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The Attraction of Reformed Theology

Sitting around a table I was enjoying some post-dinner conversation with three theologically eclectic and charming people when I was startled by an unexpected question: “Kyle, what is the attraction of Reformed theology?” It was a sincere question and I was grateful for the sudden opportunity to give an answer. As all eyes turned to me I hesitated for a moment and then said the first four words I could think of: the glory of God.

Simply defined, Reformed theology is that stream of thought summarized in the great confessions of the Reformed and Presbyterian churches such as the Westminster Confession of Faith together with the Larger and Shorter Catechisms. These confessions are not minimalist bullet-point statements, but neither are they so exhaustive as to exclude a place for charitable disagreement. However, when taken as they are, they present a coherent and consistent system of belief in doctrine, worship, and piety that I am convinced is faithful to the Bible.

I wasn’t always convinced of that. I grew up far from some of the commitments of Reformed theology, and when I was first introduced to it (nearly twenty years ago) I adamantly resisted it. In time, I grew to appreciate many of […]

Lent: Glitter or Gold?

Every Sunday night before evening worship I meet in my study with the middle schoolers in our church to discuss the morning sermon. That goal isn’t always achieved. As I’ve gotten to know them they have also gotten to know me. Sometimes they use that to their advantage to derail the normal topic of discussion. They have figured out that the quickest way to have a tangential conversation is to ask me a serious question. I’ve never told them—and maybe I don’t need to—but these are some of my favorite times as a pastor. In one manipulatively planned digression I was asked about the practice of Lent.

Over a century ago William Ingraham Kip wrote: “For some years past each return of Lent has been, we believe, regarded with additional interest.” That observation remains true today. As Ash Wednesday marks the start of another Lenten season many of us will encounter it. In the spirit of the Apostle Paul who said “test everything” (1 Thessalonians 5:21) we should think biblically about the Lenten season.

Lent is regarded by many to be on of the oldest and most important practices of the church calendar. Traces of its observance can be found in the […]

Pro-Life For All Life

I have not done much in a public way to speak or write about abortion. That is not because I find abortion acceptable or even slightly defensible. Far from it! It is the holocaust of our generation, and even that is probably not strong enough language to describe it. Too many have turned what should be the safest place in all of creation, the womb of a mother, into a tomb. Rather, I have found it to be true that my engagement changed when I had to begin dealing with abortion face-to-face. It changes things when someone says, “Pastor, I’ve had an abortion. What should I do?” Suddenly, the faceless person has a face and the nameless person has a name. You’re no longer dealing with a vitriolic opponent but a tender soul that needs to work through the shame and guilt by the forgiveness, hope, and freedom of the gospel of Jesus Christ. That changes things. But I’m breaking from my relative public silence to offer a few thoughts.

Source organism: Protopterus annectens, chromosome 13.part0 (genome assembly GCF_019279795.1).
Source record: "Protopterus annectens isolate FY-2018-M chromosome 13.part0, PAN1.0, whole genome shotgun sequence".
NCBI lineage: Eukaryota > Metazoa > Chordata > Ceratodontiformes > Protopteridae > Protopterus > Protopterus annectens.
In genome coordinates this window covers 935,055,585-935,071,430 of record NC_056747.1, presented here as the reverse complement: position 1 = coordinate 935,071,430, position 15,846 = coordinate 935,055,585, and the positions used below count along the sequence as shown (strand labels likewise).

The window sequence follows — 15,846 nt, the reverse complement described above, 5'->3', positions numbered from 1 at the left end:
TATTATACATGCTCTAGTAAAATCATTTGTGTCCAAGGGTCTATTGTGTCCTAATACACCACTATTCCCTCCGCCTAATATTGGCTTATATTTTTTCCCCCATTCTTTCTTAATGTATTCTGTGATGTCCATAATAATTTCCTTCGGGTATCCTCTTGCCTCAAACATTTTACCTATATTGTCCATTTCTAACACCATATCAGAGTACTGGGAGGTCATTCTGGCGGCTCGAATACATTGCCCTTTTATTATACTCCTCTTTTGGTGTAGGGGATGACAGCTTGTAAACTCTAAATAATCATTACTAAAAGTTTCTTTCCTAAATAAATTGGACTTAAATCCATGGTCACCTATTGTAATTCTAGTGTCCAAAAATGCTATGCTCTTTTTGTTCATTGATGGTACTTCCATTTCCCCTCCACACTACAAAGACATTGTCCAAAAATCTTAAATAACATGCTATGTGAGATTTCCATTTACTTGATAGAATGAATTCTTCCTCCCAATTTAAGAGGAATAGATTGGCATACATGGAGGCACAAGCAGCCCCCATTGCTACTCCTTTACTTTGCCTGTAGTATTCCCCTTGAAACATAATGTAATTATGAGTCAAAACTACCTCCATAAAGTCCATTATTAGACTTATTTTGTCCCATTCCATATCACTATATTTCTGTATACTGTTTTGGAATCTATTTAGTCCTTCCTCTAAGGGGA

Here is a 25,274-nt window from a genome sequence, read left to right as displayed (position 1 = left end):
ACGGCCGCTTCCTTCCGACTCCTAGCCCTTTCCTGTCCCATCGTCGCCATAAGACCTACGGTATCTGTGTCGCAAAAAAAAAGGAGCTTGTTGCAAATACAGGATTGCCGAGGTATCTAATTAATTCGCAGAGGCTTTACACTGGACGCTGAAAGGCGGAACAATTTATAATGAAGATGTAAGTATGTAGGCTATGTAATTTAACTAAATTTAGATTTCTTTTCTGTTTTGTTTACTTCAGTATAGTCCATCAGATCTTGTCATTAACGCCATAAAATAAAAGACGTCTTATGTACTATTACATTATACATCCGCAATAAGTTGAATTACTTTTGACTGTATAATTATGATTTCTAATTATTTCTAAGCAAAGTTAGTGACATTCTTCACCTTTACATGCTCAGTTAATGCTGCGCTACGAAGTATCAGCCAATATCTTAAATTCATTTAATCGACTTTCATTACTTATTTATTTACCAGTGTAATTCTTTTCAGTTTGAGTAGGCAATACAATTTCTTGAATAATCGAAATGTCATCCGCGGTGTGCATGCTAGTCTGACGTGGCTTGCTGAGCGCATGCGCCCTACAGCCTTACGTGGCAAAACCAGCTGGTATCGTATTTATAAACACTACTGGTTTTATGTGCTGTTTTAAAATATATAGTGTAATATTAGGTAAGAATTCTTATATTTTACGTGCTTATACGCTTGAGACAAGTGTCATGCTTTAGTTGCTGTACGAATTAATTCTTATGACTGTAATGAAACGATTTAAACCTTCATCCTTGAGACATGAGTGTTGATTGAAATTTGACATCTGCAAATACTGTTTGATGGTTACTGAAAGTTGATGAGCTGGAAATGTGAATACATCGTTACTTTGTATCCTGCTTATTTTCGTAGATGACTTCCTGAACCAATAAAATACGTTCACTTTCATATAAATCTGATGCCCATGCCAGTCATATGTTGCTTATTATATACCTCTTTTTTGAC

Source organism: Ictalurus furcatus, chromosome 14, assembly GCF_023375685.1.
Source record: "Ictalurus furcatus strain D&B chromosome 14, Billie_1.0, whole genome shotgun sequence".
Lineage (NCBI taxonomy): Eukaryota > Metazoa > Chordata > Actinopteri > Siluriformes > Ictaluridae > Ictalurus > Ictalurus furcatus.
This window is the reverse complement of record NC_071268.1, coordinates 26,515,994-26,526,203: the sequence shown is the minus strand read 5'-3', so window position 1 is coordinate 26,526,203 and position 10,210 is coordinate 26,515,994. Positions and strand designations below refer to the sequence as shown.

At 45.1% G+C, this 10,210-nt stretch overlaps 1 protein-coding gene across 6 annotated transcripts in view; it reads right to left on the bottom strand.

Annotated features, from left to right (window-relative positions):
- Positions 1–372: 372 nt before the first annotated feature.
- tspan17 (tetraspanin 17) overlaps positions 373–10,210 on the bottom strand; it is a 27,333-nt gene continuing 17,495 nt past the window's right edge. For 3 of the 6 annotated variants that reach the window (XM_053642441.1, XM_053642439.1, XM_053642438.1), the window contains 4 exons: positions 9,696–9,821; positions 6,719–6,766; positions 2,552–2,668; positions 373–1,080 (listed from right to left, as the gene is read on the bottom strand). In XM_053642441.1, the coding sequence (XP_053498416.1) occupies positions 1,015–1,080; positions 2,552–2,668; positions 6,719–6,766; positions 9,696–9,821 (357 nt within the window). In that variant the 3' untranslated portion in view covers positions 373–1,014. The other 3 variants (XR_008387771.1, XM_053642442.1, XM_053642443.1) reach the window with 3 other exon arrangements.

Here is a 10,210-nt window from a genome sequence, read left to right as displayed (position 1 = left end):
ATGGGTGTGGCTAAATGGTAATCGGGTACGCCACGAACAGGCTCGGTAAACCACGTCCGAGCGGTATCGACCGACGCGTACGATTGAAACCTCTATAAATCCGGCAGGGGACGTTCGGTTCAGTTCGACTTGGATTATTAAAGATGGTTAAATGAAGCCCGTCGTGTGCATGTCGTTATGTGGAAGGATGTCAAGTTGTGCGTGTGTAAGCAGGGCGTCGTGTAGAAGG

Yesterday marked forty-four years since the Supreme Court invented a Constitutional right to kill babies in the womb. Since that date there have been nearly sixty-million little boys and girls murdered […]

If Church Isn’t Necessary, Let’s Quit.

Here’s a proposition for the new year. I propose that if church isn’t necessary, we quit. I mean it. If it’s not necessary let’s cancel all of our services, board up the windows, lock the doors, and send everyone on their merry way. Sure, Christians have been gathering together to hear the Word read and preached, to sing with grace in their hearts, and observe the sacraments for over two thousand years. But if it’s not necessary let’s be the first generation to finally end the practice. Let’s silence the pulpit, close up the song books, dry up the baptismal waters, and put away the bread and wine. If church isn’t necessary, let’s quit.